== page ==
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Capturing a Real Ecosystem

written by: tstyles • edited by: Wendy Finn • updated: 2/17/2012

Give children an opportunity to visit and take pictures of a real ecosystem at work and then create a mural with captions to brighten and enlighten the classroom or school hall.

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    Source Material

    It's very important when conducting a unit of study on ecosystems that you take the children on a field trip to see a nature preserve of some sort. While you are there take pictures not only of the kids, but of the surroundings. Capture the plant life, trees, ponds, evidence of animal inhabitants etc. Later you'll use these pictures to create a mural with the kids that contains captions explaining all about the ecosystem's components.

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    Back in the Classroom

    Snap enough pictures on the field trip to have one for each child plus one extra, at least, to use as you model the project for the kids. Enlarge the model picture to 8 X 10 size and place it on the board. For this example let's say the picture is a close-up of a frog's head popping out of pond water that is littered with fallen leaves and sticks (real life example!). Tell the children you are looking for three to five statements about the picture, but not simply observations. Explain that you want their observations to extend to how they see the picture as a component of an ecosystem. In other words, if a child says, "There are fallen leaves on the surface of the water," encourage them to extend that statement by adding, "Which can be used for protection by water insects." If a child says, "There is a frog in the pond." Encourage them to suggest how the pond water is supporting aquatic life or how the frog is likely feeding off the insects living in the pond. This activity supports inferencing, which is great.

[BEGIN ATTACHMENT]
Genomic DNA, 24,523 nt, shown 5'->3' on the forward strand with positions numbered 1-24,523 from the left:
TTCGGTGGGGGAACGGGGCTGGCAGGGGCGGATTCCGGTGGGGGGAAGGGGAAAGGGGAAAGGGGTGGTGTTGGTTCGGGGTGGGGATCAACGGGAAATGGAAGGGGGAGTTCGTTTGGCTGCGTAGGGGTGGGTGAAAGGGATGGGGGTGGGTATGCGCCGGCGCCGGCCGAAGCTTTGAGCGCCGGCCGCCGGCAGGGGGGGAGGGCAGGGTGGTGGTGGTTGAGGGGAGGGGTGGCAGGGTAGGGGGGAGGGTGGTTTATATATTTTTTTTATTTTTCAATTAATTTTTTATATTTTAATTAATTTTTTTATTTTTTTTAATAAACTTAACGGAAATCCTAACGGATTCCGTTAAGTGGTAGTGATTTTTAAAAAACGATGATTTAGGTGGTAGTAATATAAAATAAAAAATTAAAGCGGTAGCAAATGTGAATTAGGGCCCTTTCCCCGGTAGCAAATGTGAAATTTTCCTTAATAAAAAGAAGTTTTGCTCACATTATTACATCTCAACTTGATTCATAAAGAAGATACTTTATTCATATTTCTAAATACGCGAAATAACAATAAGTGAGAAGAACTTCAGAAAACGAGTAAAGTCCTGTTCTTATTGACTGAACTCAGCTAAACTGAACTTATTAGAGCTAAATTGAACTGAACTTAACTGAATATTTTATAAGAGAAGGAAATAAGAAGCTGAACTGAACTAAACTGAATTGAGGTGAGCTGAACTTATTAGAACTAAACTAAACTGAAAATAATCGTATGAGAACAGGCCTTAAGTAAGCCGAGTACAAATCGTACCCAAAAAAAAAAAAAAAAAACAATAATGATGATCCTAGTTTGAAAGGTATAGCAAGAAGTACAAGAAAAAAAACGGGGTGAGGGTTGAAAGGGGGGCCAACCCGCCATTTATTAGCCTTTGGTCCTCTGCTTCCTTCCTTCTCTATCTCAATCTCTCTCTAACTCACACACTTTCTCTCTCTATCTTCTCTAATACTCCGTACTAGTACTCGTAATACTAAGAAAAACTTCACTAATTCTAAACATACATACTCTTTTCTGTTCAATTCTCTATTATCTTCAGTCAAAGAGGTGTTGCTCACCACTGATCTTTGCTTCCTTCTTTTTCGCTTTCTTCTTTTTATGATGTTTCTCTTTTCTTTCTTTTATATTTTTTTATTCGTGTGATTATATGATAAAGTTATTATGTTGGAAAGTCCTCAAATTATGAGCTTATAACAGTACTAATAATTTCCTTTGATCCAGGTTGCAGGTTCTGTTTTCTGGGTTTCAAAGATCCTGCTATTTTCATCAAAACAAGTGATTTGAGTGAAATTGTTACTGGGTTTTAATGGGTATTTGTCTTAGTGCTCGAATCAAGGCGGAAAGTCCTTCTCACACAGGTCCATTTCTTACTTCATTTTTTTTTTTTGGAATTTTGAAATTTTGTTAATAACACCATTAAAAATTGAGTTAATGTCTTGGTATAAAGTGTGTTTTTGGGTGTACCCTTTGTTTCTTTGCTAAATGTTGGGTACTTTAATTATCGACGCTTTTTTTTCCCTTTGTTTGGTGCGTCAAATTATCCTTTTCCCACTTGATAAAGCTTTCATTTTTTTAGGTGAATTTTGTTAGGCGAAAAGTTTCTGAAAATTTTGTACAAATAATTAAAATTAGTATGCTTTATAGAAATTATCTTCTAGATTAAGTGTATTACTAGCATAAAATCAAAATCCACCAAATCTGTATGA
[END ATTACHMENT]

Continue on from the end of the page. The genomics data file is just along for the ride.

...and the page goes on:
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    Take Students' Suggestions

    Take many suggestions for the model photograph and record three to five of their responses on the board beside the visual. Post a sentence strip on the board and translate one of the statements onto the sentence strip using a black marker. Tell them that they are each going to get a photo that was taken on the field trip. They are to record three to five statements in their science notebooks about their photo that explains how the elements of the photo are part of an ecosystem. Tell them that they are going to translate two of their statements onto sentence strips. As the children explore their photos, walk around and offer feedback and edit their list of statements. Instruct them to choose two statements and then give them two sentence strips each to complete. First have them record their statements on the sentence strips in pencil and after you have reviewed them, they can go over the pencil in dark ink.

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    Making a Statement

    When the children complete their statements on sentence strips have them post their field trip photo along with their sentence strips onto a banner mural (10-15 feet of long white roll paper). Tell them that their photograph should sit near their statements so that passersby know which statements go with which photos.

    When all statements and photos are affixed hang the mural in the hallway for all to see!

Ecosystem unit

This collection of articles will share ideas that might be helpful in implementing an intermediate unit on ecosystems.
  1. Understanding Ecosystems: Approaching the Topic in My 5th Grade Class
  2. Create an Ecosystems Project with Your Students and Get Them Engaged
  3. Building an Eco-column as a Classroom Project
  4. Capturing a Real Ecosystem
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